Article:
"Try as they may to savour the taste of eternity, their thoughts still twist and turn upon the ebb and flow of things in past and future time. But if only their minds could be seized and held steady, they would be still for a while and, for that short moment, they would glimpse the splendour of eternity, which is forever still". - Augustine of Hippo, c. 400 AD.?


It is no secret that the initial idea for Melancholia came to Lars von Trier whilst the filmmaker was being treated for severe depression. More specifically, von Trier was inspired by a theory gleaned from one of his therapists at the time- that depressives and melancholics are more likely to act calmly in violent situations than "happy" people, who have a tendency towards panic. As the Danish film critic Per Juun Carlsen writes in a 2011 interview with von Trier, "Melancholics are ready for it. They know everything is going to hell". Carlsen also observes that von Trier "does not consider Melancholia to be about the end of the world and the human race but about humans acting and reacting under pressure".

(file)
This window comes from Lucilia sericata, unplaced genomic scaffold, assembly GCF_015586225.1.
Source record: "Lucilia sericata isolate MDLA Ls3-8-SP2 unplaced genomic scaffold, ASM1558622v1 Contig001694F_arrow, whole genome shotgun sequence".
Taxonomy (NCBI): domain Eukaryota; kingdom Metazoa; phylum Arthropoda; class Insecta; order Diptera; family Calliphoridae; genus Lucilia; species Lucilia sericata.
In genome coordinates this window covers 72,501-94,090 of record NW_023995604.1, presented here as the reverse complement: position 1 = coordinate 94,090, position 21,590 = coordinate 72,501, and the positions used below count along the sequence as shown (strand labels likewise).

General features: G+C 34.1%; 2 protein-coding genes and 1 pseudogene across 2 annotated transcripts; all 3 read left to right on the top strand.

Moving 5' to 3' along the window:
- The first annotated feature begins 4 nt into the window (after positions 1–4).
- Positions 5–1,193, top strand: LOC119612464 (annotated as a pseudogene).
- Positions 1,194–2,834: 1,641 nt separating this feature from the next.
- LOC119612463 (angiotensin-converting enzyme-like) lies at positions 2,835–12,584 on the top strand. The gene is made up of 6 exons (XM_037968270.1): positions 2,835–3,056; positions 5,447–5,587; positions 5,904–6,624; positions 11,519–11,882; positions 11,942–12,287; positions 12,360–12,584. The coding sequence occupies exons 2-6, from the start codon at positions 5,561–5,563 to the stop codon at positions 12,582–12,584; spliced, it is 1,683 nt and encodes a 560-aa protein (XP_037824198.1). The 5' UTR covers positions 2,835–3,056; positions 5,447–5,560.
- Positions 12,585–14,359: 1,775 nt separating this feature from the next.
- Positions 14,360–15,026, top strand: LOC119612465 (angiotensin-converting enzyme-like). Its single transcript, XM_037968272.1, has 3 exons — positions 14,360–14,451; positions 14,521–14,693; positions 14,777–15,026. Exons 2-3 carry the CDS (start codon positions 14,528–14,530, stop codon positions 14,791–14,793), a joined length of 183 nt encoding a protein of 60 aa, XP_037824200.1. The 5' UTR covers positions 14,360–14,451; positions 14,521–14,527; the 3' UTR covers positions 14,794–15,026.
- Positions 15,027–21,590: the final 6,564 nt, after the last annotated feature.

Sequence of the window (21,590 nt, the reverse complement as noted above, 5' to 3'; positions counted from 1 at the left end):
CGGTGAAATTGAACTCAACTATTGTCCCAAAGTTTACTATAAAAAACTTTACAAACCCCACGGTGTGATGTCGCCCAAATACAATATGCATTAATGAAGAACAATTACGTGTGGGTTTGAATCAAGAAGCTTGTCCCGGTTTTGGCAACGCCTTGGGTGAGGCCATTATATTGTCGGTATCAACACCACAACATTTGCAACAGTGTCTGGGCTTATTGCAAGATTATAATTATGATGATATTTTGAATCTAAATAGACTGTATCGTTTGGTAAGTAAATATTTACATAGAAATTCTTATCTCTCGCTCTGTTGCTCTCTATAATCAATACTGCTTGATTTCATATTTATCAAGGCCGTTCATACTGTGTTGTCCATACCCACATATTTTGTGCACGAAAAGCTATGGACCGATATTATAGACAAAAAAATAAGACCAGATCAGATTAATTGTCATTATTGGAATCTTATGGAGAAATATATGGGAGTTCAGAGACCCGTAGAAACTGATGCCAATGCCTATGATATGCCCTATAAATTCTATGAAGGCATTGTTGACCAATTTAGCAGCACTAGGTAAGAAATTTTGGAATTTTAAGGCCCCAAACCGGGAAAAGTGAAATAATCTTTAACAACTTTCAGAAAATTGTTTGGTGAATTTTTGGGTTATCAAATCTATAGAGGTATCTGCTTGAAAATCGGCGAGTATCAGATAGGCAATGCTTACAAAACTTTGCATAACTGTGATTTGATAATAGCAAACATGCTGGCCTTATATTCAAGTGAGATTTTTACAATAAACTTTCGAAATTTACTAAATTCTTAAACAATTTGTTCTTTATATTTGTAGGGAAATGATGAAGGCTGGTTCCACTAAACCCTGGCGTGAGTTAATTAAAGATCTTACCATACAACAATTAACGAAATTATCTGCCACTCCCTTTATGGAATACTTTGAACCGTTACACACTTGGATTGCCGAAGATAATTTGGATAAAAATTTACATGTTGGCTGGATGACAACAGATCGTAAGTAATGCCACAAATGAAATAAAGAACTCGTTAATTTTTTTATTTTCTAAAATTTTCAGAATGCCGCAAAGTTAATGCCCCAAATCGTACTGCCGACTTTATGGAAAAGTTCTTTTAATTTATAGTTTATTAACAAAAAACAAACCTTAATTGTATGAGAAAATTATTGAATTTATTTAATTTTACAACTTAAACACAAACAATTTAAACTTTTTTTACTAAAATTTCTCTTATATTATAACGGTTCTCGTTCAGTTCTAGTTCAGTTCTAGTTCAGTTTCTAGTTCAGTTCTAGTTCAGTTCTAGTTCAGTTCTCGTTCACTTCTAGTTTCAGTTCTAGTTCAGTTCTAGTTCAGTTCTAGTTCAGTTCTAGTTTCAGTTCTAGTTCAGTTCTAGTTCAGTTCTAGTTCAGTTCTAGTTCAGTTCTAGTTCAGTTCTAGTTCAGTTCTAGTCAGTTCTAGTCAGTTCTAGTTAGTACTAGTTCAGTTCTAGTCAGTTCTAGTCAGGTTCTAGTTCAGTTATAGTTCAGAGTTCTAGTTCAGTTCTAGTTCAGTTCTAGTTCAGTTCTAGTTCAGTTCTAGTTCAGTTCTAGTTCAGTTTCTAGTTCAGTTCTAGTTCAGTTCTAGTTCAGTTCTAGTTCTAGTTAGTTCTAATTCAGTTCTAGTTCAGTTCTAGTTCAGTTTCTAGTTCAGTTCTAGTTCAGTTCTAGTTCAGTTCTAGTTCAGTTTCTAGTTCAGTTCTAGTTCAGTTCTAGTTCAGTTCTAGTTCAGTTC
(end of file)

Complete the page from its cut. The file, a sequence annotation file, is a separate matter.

Indeed Von Trier openly rejects the way in which Melancholia has been marketed by Hollywood, right down to his own PR department's tagline - "a beautiful film about the end of the world". Instead he makes clear that the film's entire plotline - of a distant planet colliding with Earth and bringing about the end of human life - serves as metaphor for depression and the melancholic state. This is evident particularly with regards to the relationships between characters, the ways in which they interact with one another and the very different ways in which they attempt to cope with the coming apocalypse.